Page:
Medicare Australia

From Wikipedia, the free encyclopedia
Jump to navigation Jump to search

Medicare Australia
Agency overview
Formed1 October 2005
Preceding agency
  • Health Insurance Commission
JurisdictionGovernment of Australia
Annual budgetA$856.6 million (2009/10)
Agency executives
Parent agencyDepartment of Human Services

Medicare Australia is one of the Master Programs of the Australian Government Department of Human Services(DHS). Prior to 1 October 2005, Medicare Australia was known as the Health Insurance Commission (HIC).[1] On 1 July 2011, Medicare Australia and Centrelink were integrated into the Department of Human Services by the Human Services Legislation Amendment Act 2011.

Medicare Australia administers health-related programs. It is a prescribed agency under the Financial Management and Accountability Act 1997 (Cth) and a statutory agency within the Department of Human Services, under the Public Service Act 1999 (Cth).

The National Office of Medicare Australia is located in Canberra, and is responsible for policy and program development. Medicare Australia previously had many branch offices across Australia, usually located in retail centres, which processed claims from and payments to members. Since 2009 these have been progressively shut with payment and claim facilities moving online and with integration to provide assistance with online access at centrelink offices termed "one-stop-shops".[2][3][4]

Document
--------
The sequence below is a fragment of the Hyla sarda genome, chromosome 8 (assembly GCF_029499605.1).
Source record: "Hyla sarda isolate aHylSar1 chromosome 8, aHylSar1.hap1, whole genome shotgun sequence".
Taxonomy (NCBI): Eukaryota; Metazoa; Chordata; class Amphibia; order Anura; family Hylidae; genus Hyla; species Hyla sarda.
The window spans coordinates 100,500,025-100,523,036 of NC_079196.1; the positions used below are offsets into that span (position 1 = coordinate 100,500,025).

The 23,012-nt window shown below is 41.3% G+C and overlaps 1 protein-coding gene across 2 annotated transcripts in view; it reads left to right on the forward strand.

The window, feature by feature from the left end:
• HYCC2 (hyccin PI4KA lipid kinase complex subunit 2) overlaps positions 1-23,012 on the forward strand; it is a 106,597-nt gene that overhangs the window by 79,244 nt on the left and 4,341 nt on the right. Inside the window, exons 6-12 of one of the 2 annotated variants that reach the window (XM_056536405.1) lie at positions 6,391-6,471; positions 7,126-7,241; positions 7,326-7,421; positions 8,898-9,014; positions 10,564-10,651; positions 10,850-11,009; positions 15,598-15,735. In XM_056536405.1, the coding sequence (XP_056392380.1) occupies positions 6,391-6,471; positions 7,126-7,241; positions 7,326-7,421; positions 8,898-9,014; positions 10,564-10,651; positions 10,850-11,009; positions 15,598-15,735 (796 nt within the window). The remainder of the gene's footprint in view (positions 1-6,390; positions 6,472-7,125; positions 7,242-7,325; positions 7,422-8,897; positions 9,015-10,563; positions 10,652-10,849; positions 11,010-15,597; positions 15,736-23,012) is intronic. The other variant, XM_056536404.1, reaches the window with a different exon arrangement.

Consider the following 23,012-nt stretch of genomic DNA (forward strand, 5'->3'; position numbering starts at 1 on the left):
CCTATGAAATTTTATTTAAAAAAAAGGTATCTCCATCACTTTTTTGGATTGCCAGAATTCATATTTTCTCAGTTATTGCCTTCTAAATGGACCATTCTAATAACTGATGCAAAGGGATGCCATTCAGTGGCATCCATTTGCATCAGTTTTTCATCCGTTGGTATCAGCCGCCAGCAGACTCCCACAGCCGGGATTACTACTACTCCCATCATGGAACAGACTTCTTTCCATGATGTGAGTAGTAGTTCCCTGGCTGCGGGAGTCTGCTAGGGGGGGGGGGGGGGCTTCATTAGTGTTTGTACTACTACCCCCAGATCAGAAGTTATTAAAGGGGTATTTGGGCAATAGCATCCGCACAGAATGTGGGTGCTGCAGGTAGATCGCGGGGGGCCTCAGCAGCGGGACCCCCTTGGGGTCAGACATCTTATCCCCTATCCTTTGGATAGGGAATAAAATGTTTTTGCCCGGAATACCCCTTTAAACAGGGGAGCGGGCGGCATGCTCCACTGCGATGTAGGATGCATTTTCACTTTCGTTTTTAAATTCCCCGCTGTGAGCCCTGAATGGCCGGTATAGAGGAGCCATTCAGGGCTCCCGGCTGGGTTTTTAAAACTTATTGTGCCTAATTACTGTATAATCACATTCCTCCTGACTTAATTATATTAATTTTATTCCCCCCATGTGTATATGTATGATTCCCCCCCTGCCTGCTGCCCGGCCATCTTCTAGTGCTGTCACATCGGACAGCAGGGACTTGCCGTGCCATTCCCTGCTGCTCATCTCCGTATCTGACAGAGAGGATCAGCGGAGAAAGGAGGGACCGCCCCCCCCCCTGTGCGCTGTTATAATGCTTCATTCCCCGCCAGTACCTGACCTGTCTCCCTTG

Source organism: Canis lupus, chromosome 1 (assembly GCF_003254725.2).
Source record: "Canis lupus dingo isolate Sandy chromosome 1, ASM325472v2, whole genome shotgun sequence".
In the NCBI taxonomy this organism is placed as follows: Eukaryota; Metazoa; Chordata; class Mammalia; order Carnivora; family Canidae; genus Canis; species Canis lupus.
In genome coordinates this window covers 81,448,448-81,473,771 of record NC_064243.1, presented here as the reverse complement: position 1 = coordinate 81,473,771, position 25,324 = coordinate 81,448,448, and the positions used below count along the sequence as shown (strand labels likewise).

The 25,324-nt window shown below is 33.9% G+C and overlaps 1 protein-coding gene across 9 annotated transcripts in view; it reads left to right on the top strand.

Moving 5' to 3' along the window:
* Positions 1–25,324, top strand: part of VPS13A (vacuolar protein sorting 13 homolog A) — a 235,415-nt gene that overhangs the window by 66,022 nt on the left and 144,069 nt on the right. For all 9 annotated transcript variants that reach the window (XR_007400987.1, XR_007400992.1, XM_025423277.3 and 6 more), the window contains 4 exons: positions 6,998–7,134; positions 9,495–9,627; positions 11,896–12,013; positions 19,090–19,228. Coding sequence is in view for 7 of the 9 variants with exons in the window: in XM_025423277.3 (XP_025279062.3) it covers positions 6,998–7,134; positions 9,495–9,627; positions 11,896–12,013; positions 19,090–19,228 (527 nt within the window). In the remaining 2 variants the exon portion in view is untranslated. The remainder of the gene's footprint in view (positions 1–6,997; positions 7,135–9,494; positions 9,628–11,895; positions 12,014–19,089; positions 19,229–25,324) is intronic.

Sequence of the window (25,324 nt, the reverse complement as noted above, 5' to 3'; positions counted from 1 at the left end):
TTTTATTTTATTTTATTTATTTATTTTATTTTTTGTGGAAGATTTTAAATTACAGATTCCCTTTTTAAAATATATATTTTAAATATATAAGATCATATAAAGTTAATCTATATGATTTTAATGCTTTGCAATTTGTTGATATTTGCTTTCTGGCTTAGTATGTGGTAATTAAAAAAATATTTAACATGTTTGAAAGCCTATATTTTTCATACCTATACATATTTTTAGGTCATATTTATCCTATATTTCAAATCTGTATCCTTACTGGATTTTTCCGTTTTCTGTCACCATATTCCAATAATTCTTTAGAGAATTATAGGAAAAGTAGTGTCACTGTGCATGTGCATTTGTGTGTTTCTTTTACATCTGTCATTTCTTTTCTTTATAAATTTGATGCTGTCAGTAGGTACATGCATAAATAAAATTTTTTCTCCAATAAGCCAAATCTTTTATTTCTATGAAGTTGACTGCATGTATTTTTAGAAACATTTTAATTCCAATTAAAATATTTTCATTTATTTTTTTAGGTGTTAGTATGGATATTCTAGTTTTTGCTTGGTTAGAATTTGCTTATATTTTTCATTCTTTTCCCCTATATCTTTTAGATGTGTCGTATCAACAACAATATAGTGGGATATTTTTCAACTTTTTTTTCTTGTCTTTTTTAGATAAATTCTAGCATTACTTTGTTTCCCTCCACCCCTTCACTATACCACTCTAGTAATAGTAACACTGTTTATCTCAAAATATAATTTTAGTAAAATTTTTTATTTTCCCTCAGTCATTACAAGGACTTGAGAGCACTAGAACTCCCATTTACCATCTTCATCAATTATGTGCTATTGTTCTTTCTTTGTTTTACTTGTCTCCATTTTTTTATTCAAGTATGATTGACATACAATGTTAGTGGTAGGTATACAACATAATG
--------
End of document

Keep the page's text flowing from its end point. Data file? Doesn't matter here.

Programs administered[edit]

Medicare Australia administers various health-related programs in partnership with the Department of Health and Ageing. As of 2007, these programs included:


  1. ^ National Library of Australia. Health Insurance Commission. (1974-2005) - People and organisations - Trove.
  2. ^ "No need to stop at Medicare 'one stop shops'". ABC South East NSW. 24 June 2015. Retrieved 22 February 2017.
  3. ^ "Branches close and more to go on Medicare hit list". Retrieved 22 February 2017.
  4. ^ Cormack, Lucy (21 March 2015). "Has your Medicare branch closed? This is why". The Sydney Morning Herald. Retrieved 22 February 2017.

External links[edit]